backwaters, Christianity, Cochin, Islam, Kashmiris, and Crows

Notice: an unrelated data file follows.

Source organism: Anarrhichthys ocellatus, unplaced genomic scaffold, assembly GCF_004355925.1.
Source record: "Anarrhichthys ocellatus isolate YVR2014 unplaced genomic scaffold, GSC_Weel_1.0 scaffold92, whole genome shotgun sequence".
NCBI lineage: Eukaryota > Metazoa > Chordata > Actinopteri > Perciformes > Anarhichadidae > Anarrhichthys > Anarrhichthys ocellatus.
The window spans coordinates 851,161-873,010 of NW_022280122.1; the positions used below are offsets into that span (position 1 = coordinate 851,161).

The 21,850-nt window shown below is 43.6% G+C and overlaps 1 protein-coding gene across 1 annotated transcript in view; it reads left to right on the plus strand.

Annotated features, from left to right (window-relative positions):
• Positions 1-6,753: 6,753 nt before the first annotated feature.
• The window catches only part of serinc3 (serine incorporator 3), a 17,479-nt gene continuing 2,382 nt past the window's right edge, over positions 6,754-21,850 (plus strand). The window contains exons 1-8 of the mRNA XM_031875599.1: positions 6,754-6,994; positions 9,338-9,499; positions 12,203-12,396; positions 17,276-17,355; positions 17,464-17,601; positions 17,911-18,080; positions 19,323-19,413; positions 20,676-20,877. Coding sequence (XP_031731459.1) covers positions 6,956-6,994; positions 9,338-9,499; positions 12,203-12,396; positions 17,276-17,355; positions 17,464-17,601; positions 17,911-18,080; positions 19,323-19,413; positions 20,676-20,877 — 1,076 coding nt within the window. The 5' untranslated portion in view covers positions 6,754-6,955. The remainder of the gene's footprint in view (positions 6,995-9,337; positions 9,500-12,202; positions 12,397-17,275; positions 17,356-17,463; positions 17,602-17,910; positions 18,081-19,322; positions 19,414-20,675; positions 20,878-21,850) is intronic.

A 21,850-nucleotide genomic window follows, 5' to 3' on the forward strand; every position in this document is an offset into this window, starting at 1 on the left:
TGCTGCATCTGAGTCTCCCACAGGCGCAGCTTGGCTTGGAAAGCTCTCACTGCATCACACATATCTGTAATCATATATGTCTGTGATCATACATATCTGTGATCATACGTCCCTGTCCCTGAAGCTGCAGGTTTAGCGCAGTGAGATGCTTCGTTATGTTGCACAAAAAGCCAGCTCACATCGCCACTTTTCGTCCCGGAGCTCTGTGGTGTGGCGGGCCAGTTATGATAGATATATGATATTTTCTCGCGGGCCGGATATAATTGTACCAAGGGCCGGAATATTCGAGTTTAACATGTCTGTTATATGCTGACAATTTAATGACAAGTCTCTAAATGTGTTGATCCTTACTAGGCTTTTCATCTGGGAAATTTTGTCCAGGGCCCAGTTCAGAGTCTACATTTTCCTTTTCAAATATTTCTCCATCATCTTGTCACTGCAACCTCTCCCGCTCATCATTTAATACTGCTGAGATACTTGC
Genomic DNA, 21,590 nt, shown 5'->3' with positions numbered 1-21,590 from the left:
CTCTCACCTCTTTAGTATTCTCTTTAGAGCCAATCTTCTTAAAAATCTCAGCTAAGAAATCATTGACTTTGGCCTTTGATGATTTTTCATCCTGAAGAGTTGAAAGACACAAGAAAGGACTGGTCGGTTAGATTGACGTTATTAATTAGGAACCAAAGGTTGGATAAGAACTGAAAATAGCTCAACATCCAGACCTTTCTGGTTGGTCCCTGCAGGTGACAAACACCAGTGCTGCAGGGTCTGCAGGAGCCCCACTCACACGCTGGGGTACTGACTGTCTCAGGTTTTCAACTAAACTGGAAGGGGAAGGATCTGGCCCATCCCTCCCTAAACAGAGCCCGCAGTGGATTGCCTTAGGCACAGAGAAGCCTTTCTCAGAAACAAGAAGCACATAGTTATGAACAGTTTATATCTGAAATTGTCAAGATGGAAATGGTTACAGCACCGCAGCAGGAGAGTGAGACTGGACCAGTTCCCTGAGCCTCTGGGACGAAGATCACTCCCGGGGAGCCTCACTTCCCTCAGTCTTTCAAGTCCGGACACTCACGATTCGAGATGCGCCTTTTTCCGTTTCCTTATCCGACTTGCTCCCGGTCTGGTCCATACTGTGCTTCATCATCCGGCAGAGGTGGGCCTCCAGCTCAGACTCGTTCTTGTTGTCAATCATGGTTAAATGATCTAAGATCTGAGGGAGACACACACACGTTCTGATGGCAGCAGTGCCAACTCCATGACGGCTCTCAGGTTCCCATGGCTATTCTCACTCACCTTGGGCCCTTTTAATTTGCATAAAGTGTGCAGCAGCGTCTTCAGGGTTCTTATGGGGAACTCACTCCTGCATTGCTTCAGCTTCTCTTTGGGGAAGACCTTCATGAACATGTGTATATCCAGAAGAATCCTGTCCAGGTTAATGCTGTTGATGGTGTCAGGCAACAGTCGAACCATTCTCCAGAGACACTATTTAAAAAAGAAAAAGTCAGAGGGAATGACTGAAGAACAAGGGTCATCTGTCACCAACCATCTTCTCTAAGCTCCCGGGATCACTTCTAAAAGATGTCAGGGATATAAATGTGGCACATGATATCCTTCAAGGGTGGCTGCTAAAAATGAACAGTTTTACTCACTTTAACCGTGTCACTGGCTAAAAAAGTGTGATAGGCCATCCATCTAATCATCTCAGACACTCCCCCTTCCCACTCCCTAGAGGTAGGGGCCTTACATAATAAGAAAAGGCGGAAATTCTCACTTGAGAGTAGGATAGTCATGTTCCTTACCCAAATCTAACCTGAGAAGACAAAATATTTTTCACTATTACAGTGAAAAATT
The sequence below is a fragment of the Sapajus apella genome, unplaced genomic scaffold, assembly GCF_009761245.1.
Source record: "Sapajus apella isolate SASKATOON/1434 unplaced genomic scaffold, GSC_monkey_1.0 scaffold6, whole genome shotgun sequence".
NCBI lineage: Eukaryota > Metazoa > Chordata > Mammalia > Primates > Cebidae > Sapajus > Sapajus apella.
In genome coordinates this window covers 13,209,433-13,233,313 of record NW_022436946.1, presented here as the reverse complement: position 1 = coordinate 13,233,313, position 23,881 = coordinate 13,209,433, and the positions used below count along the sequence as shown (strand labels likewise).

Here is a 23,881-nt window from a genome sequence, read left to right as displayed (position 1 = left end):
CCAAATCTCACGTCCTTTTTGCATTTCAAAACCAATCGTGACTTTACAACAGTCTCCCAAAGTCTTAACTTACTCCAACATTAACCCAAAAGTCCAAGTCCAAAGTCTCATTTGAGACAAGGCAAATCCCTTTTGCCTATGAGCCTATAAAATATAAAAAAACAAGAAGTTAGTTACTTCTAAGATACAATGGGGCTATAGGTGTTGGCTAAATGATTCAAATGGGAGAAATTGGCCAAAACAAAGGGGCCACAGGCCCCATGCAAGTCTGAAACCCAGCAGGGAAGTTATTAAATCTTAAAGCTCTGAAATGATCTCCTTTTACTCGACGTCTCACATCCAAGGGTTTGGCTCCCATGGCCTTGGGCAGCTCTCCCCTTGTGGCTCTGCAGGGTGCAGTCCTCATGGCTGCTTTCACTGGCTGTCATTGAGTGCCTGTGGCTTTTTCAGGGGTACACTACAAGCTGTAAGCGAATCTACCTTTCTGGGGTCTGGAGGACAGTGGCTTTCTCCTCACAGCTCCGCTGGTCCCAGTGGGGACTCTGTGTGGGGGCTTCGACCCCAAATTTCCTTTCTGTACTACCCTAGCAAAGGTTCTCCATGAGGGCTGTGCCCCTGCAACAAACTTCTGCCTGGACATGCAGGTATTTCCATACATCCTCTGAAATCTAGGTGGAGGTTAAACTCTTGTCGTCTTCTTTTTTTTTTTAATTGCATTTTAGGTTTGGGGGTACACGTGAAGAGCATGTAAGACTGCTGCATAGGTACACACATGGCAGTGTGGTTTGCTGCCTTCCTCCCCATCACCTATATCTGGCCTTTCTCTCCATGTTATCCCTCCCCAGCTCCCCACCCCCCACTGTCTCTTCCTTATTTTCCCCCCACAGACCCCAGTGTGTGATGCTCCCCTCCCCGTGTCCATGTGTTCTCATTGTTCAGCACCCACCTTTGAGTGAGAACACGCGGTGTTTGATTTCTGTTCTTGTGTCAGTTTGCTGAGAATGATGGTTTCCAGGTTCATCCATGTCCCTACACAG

The highlight of the whole vacation is a two night boathouse trip drifting through the backwaters of Kerala. It’s very dreamy, slow pace going along canals as people come out to do their washing, or simply gaze back at as and wave as we go by. The name Kerala (kÃ©-rla) is a bit of a no brainer: kera= coconut, ‘la’= land. We luck out at one point in Champakulam and run into the church ritual marking the beginning of a Syrian Christian religious period (didn’t quite catch what it was, Keralans have a tendency to speak English like they do Malayam, fast staccato, and clipped – there are enough syllables in the average Keralan proper noun to fill an alphabet). But what is interesting is how early Christianity came to Kerala – some say around the time of St Thomas. So there are all manner of Christians, living side by side with Hindus and Muslims in peace. More on that later. But the richness of the Syrian Christian colors here is uniquely local.But for sure, as in most religious traditions of India, one feels the strength of people’s faith here. There is of course still much stronger conservative social elements which form part of the drive, but again as in all religious traditions in India there is much personal conviction and devotion. Kerala, so slow and sleepy, seems to allow that faith in all its variety to create a harmony, (for example, one sees Muslims tourists visiting churches) and all go about their ways quietly side by side. But there are shadows of the India’s flip side, the senseless communal riots which are mostly the creations of politicians eager to exploit this massive reserve of energy locked up within the faith that Indians have to their respective religions: many Keralans believe that some of the new Indian bred Muslim terrorists (as opposed to the previous bogey, Pakistani terrorists, or for that matter even the Hindu descendants of the assassins of Mahatma Gandhi) use Kerala as a meeting place, and that there are training camps in the forests. It’s a typical India “probable” but there is yet little published evidence to substantiate it. But on another ‘front’ what is clear is that the merchant Kashmiri’s, India’s pushiest tourist ‘operators’ who seem to own shops anywhere a foreign tourist sets foot, have established a very strong foothold in the local tourist industry. After our slow boat ride, it is really rankling to be continuously assaulted as we walk down what were once very charming streets in Jewtown. There are now only maybe four Jewish families (as I mentoned earlier in the blog) but there are scores of Kashmiri shops. TheKashmiri vendors’ smooth talking, pushy style really contrasts with the laid back Keralan politesse, and I become irritable at my own lack of patience with them and my own prejudice. Our autorickshaw driver pushes me to a snap by continuously trying to take us to different shops run by his friends, and I get grumpy. Later, poor Monica, who herself has a passion for photography, cops it from me when she inadvertently steps into my frame at the fish market. I feel like I am grasping at straws, and later on am so out of sorts that I mistakenly format a card full of images – half of my last days take on the boat ride with some of the best images. So they are all lost. I go into a funk, and much later really regretting being so mean. I realize how great my attachment to images is, and how it in turn gets in the way. When my companion points out that I seem to value these images more than human relationships I feel ashamed, and feel like giving up photography if I continue to have this manic attachment. I remember RenÃ© Burri of Magnum telling me that he tries to remind his fellow photogs that we are humans first, and photographers second. I must remember this advice. It is perhaps one of the most important things I have learnt in sleepy Cochin, (which incidentally is so full of crows, considered to be messengers of the wrathful Tibetan protector Mahakala).
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